The comparison of the effect of different dosages of silver nanoparticles on disinfection efficiency was shown in Figure 3C. The minimum, average, and maximum efficiency of the combined processes with different dosages of AgNPs were presented in Table 2. According to this tabulation, the minimum and maximum of efficiency with 0.05 mg/L of AgNPs dosage were 42% and 82%, respectively. But its comparison with UV light process without catalyst was insignificant (P > 0.05). By increasing the contact time and AgNPs dosage, minimum, average and maximum of efficiency ascends. Efficiency was 100%, when the AgNPs dosage and time were 0.4 mg/L and 20 minutes, respectively.

Table 2. The Effect of Silver Nanoparticles Dosages on the E. coli Inactivation Efficiency by the Ultraviolet Light and Silver Nanoparticles Processa
Number of TestSilver Nanoparticles Dosage, mg/LContact Time, Min
10204060
MinMean ± SDMaxMinMean ± SDMaxMinMean ± SDMaxMinMean ± SDMax
10.0542.443.2 ± 0.944.252.454.2 ± 1.85655.257.5 ± 2.46064.876.8 ± 1186.2
20.15268.2 ± 1477.26677.9 ± 1187.66885.3 ± 1594.470.489.5 ± 16.599.3
30.260.884.7 ± 2197.96887.8 ± 1198.670.889.6 ± 16.399.38093.3 ± 11.5100
40.476.890.7 ± 12.198.682.894.1 ± 9.710095.698.5 ± 2.510097.299.1 ± 1.6100

aInitial bacterial population: 105 CFU/mL.

4.6. Effect of Time

The effect of contact time (10, 20, 40 and 60 minutes) on UV + AgNPs process efficiency is shown in Figure 3D. According to this tabulation, inactivation efficiency increased by increasing the contact time.

5. Discussion

5.1. Effect of UV Irradiation on the Efficiency of AgNPs

The current study showed that the combined process (UV + AgNPs) was more effective than only UV light and only AgNP. The result of the study corresponded with the data given by Noroozi et al. (27) and Zazouli et al. (28); although they used ZnO and TiO2 nanoparticles, respectively.

Inactivation of E. coli with AgNPs increased in the presence of UV light. The nanoscale particles had a high specific relative surface area; therefore, their contact with bacteria increased and oxidation efficiency immensely improved (13, 29).

In the current study, by increasing the contact time from 10 to 60 minutes, the inactivation of bacteria increased. Therefore, in the presence of UV light and AgNPs, inactivation efficiency increased from 77% in 10 minutes to 99.31% in 60 minutes. Although inactivation efficiency increased by increasing the time, this trend was not very high after 20 minutes. Miranzadeh et al. (19) investigated the effect of silver nanoparticles on the coliforms removal and water disinfection and showed that while increasing the time in all concentrations, the removal of probable coliforms ascended. Their results were in accordance with the findings of the current study.

Miranzadeh et al. (19) showed that after 100 minutes contact in the 0.06 mg/L silver concentration, the maximum removal efficiency was observed (92.41%). Also, ANOVA test showed that a significant relationship between time and E. coli removal. Noroozi et al. (27) studied the photocatalytic removal of E. coli by ZnO. They reported that the efficiency of UV light, ZnO and UV/ZnO processes to inactivate 1000 CFU/mL of E. coli was 70%, 90% and 100%, respectively. Whereas in the current study, the maximum efficiency of UV light process to inactivate E. coli was 66%. The reason for this difference was the number of bacteria. The number of bacteria in the current study was105/mL, but in that of Noroozi et al. (27) was 103/mL.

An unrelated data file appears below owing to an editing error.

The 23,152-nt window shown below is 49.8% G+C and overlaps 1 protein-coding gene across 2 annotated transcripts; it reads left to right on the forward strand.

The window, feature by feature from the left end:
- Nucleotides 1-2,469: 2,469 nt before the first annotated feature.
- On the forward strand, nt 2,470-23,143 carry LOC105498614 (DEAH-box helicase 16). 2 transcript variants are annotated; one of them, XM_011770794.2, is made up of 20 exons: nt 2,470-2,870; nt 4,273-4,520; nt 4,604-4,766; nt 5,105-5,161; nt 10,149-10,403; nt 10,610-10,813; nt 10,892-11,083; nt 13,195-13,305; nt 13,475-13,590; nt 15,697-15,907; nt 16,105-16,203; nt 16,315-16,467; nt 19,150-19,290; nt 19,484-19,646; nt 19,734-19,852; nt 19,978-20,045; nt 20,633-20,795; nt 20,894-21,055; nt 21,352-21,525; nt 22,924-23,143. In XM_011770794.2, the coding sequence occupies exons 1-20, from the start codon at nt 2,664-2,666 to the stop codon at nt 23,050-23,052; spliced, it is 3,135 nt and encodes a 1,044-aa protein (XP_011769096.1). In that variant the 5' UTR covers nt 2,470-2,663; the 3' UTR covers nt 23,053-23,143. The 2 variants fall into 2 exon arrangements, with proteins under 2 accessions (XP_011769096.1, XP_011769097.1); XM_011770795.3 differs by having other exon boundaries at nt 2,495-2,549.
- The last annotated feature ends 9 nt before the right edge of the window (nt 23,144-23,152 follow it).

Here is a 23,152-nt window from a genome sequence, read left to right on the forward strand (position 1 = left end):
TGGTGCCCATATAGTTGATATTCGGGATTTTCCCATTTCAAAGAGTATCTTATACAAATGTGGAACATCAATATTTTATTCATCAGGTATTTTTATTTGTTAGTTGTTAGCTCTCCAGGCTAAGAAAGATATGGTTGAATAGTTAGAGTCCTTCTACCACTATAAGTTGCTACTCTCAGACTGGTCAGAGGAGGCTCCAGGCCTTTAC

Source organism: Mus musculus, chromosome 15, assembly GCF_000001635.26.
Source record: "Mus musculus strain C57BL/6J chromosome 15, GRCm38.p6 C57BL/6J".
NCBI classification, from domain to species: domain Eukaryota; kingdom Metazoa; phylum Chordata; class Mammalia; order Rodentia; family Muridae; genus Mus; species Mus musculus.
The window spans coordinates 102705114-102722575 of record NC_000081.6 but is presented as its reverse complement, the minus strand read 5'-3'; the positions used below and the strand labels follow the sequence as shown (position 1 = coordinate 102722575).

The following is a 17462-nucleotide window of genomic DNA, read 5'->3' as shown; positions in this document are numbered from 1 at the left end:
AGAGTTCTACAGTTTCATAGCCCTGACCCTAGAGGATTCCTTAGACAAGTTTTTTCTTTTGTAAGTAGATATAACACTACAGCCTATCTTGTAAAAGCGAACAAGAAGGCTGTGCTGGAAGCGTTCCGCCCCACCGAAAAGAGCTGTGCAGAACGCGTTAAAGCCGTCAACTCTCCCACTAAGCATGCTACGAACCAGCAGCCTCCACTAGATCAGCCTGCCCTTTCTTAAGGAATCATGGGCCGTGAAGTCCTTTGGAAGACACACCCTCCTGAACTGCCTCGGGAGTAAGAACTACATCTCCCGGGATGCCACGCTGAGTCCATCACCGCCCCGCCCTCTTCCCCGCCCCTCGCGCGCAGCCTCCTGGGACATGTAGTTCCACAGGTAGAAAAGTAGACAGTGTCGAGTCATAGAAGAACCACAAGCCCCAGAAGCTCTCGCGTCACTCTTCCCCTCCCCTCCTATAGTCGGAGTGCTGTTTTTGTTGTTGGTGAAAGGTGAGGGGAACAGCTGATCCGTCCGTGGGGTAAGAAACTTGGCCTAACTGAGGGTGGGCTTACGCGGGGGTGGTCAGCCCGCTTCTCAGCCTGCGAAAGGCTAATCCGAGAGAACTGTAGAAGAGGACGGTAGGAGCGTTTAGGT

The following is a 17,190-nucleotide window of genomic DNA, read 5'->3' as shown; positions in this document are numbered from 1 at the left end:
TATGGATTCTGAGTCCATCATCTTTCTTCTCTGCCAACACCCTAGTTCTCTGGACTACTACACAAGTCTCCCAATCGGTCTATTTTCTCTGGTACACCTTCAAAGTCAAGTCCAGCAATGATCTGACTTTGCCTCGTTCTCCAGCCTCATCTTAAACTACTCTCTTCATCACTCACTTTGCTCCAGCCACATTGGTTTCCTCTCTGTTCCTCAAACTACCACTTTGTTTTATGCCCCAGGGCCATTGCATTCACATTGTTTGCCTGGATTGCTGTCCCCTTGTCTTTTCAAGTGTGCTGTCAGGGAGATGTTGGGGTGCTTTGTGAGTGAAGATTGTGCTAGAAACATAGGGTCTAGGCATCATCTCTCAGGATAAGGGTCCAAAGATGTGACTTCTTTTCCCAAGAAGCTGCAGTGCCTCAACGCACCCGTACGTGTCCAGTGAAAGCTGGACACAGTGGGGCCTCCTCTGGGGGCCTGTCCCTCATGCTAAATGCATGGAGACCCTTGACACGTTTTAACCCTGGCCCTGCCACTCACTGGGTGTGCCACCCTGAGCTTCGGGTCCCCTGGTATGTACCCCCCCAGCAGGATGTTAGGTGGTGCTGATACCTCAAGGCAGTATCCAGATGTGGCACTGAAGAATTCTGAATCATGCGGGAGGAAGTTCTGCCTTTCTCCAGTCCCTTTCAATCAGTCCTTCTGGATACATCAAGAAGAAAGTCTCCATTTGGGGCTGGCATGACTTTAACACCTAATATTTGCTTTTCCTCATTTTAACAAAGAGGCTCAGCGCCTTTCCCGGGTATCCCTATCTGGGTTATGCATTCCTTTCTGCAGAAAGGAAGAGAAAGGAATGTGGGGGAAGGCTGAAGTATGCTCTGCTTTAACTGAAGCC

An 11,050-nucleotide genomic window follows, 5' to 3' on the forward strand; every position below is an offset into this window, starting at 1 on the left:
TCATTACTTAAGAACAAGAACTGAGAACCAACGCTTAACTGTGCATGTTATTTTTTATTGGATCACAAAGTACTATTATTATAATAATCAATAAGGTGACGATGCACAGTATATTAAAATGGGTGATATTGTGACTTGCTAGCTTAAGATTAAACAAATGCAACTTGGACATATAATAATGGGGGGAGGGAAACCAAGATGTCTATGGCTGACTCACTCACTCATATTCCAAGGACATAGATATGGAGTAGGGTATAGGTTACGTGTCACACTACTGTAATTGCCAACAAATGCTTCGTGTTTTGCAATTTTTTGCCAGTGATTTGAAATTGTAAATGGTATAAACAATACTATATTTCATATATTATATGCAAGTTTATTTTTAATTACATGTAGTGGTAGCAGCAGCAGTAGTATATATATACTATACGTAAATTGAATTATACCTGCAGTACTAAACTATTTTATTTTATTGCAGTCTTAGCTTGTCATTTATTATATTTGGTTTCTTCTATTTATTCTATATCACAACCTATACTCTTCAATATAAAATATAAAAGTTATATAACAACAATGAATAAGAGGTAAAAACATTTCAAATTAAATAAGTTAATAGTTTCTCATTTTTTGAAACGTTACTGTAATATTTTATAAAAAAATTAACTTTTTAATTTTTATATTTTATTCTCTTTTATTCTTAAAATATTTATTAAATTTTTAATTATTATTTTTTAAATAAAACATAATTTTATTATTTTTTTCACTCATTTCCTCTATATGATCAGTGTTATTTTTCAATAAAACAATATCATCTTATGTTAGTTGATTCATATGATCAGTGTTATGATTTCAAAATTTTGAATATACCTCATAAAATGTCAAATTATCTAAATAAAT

The comparison of the effect of UV light process, AgNPs, and UV light and silver nanoparticles combined process (UV + AgNPs) showed that the removal efficiency of UV light process was lower than that of AgNPs; and those of the two of them individually were lower than that of combined process. The study on the effect of three processes by LSD test (95% Confidence intervals) showed that the effects of UV light as compared with those of AgNPs and UV + AgNPs were significant (P < 0.05), but the comparison of AgNPs process with UV + AgNPs process was insignificant (P > 0.05). However, disinfection efficiency of combined process (UV + AgNPs) was more than that of only the catalyst (AgNPs). This efficiency difference was about 9% - 10% in all times.

5.2. Effect of Bacterial Population

The results indicated that the inactivation efficiency decreased with increasing the number of colonies. But statistical LSD test showed that their effect was insignificant in two consecutive concentrations (P > 0.05). However, disinfection efficiency with 105 CFU/mL E. coli was lower than 104 CFU/mL and 103 CFU/mL. Disinfection efficiency was 100% when bacterial population was 104 CFU/mL and 103 CFU/mL. The effect of bacterial population was significant only between 103 CFU/mL and 105 CFU/mL (P < 0.05).

The antimicrobial properties of silver compounds and ions were identified many years ago, and were applied to disinfect medical devices, home appliances, and water treatment. But the mechanism of toxicity is still only partially understood. Interaction of silver ions with thiol groups present in proteins, result in inactivation of respiratory enzymes and lead to the creation of reactive oxygen species (ROS). Also, Ag‏ ions inhibit DNA replication and affect the structure of cell membrane and alter its permeability. Moreover, the use of silver ions and UV irradiation together promote inactivation of bacteria and viruses. It is presumed that a combination of Ag‏ and cysteine promotes photodimerization of viral genome contributing to a synergistic effect observed in inactivation of Haemophilus influenzae and MS2 phages (30).